BERLIN, Ohio — A U.S.-based aid worker who worked with a Amish Mennonite-run charity in Haiti has fled back to Ohio after it was discovered that he has been sexually abusing boys in the country, with reportedly as many as 40 children being affected. The man, who worked for Christian Aid Ministries (CAM), founded and led by David Troyer, has now admitted that he has engaged in child molestation from his youth, “living a life of deception and hypocrisy,” and Haitian officials want him deported back to the nation to face justice.
Jeriah Mast, 37, has been fired from his work with CAM and has turned himself into law enforcement in Holmes County, Ohio, according to reports.
“We understand that the individual made a confession to leaders in his local church in the U.S. and has reported himself to Ohio state legal authorities,” CAM said in a statement on Tuesday. “We recognize that any form of abuse of a child is both a horrific sin and a serious crime. We are actively working to investigate and address this situation and to care for those who have been harmed.”
Mast’s church, Shining Light Christian Fellowship in Millersburg, also released a statement explaining that the man confessed his sins upon his return to the states.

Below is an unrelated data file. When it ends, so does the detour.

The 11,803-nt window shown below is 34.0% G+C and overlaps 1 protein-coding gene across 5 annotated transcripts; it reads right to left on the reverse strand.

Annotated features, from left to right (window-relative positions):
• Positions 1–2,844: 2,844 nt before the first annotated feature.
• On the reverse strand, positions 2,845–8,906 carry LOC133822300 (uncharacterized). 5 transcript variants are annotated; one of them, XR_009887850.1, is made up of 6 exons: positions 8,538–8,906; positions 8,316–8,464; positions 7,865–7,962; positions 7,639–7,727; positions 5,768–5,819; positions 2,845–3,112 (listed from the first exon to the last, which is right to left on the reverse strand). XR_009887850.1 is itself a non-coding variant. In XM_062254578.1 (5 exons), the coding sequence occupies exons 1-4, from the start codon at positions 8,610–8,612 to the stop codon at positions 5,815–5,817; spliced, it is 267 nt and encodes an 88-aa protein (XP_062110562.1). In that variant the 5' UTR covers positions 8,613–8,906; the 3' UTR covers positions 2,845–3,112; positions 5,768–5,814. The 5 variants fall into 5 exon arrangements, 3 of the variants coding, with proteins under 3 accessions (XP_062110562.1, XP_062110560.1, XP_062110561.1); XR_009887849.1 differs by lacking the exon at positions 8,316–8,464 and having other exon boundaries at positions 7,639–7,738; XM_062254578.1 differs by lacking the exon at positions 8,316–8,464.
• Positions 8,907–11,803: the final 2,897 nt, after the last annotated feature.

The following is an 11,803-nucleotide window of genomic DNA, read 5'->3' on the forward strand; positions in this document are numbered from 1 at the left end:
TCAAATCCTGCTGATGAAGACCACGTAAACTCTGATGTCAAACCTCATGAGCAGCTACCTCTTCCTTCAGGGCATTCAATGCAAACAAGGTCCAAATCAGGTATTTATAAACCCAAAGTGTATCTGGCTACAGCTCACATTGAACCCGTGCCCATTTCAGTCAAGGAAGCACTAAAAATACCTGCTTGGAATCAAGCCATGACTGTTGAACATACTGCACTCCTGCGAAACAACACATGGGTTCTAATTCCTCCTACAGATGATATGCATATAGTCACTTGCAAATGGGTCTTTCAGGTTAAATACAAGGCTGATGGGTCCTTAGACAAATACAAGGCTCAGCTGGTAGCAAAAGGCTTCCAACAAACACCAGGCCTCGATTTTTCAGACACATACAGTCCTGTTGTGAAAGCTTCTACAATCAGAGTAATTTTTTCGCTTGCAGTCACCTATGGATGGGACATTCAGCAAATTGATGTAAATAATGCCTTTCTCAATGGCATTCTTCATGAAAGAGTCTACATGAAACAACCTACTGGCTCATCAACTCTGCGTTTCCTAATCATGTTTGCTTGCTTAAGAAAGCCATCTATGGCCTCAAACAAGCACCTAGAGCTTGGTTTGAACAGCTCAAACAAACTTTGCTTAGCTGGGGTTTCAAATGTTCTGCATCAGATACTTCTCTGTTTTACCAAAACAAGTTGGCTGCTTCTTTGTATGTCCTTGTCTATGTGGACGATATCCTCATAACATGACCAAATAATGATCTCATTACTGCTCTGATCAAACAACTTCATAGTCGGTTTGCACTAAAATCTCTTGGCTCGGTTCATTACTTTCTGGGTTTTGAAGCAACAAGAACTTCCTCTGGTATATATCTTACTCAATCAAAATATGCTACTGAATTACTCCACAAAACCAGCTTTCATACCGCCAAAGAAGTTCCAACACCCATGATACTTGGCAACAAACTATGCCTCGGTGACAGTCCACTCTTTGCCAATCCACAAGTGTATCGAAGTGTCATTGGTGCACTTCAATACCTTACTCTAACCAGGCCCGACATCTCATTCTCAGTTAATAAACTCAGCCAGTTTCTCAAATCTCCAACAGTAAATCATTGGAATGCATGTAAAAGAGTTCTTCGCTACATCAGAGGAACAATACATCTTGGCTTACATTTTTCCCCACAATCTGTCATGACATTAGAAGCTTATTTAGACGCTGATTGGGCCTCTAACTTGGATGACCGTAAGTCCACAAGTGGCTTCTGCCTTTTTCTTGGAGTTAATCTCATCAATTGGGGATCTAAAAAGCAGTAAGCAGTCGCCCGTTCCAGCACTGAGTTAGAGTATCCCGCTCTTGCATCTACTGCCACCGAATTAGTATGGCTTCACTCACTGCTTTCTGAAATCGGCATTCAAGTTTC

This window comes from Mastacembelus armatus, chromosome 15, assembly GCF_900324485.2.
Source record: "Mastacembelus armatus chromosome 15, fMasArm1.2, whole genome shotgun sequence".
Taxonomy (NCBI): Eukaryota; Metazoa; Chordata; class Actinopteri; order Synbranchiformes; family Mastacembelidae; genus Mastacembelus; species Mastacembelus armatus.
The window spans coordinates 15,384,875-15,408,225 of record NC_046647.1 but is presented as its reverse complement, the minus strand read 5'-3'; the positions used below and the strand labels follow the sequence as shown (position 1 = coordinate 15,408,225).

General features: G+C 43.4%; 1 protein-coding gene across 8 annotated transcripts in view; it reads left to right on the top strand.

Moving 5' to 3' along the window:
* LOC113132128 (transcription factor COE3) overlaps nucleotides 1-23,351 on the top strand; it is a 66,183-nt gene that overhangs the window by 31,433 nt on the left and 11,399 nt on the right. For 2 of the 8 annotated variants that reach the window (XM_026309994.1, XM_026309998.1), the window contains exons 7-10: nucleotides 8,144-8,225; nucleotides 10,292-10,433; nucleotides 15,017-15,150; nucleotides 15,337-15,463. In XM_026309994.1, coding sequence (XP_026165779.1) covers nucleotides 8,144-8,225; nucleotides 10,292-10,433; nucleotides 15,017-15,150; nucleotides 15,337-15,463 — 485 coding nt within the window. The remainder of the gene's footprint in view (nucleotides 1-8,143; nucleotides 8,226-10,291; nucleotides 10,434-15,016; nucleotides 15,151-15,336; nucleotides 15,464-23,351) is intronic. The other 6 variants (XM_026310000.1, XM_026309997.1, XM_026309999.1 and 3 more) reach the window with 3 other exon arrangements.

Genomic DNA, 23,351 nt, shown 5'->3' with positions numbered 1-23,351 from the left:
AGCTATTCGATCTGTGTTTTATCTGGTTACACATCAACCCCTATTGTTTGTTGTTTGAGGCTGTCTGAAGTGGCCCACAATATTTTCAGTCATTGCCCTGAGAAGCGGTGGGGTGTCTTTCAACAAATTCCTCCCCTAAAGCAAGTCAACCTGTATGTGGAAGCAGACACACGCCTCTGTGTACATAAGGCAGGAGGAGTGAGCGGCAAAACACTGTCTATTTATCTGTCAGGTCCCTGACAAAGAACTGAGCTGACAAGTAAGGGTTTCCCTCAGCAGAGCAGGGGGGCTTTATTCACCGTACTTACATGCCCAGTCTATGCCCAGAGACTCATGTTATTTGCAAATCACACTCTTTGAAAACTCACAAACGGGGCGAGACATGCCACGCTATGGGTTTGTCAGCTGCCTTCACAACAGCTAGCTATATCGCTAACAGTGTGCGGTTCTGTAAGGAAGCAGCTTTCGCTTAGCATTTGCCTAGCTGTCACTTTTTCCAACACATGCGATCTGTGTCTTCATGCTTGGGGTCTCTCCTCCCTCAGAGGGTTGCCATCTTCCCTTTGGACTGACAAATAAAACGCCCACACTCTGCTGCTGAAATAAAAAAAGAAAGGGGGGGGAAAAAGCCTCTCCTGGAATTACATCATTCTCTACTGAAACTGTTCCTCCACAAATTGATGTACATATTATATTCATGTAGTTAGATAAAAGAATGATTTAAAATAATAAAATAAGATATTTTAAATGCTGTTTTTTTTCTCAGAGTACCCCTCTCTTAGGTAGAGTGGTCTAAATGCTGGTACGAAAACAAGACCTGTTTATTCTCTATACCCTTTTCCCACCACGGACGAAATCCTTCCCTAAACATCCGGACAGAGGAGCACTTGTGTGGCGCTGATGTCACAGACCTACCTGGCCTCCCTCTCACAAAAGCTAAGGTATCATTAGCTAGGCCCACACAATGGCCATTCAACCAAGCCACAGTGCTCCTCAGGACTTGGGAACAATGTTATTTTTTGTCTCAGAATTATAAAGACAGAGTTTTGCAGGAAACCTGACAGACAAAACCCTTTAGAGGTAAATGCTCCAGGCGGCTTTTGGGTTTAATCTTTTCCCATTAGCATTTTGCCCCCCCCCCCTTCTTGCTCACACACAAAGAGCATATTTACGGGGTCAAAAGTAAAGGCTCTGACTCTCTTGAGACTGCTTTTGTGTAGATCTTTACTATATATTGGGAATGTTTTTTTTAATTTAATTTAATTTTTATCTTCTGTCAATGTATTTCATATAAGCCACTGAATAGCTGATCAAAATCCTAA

“He confessed multiple instances of immoral sexual relationships with boys, which began in his youth,” it said. “He acknowledged to living a life of deception and hypocrisy. He also confessed that he lied to cover up his sins.”
“Because of the sins that were committed and the victims that were abused, an appointment was made to report this to our local Sheriff Department. Jeriah voluntarily went in person for an interview and confessed to a local detective and an FBI agent (including giving names of victims).”
The church, led by Paul Hershberger, said that upon confession, “Jeriah spent hours on his face weeping and wailing over his sins and feeling such remorse over the hurt he caused so many people.” It said that a “restoration plan” has been developed and that Mast is seeing a licensed counselor.
The statement makes no mention, as a part of his repentance or restoration, of any effort to encourage and assist Mast in returning to Haiti as ordered by a supreme commissioner.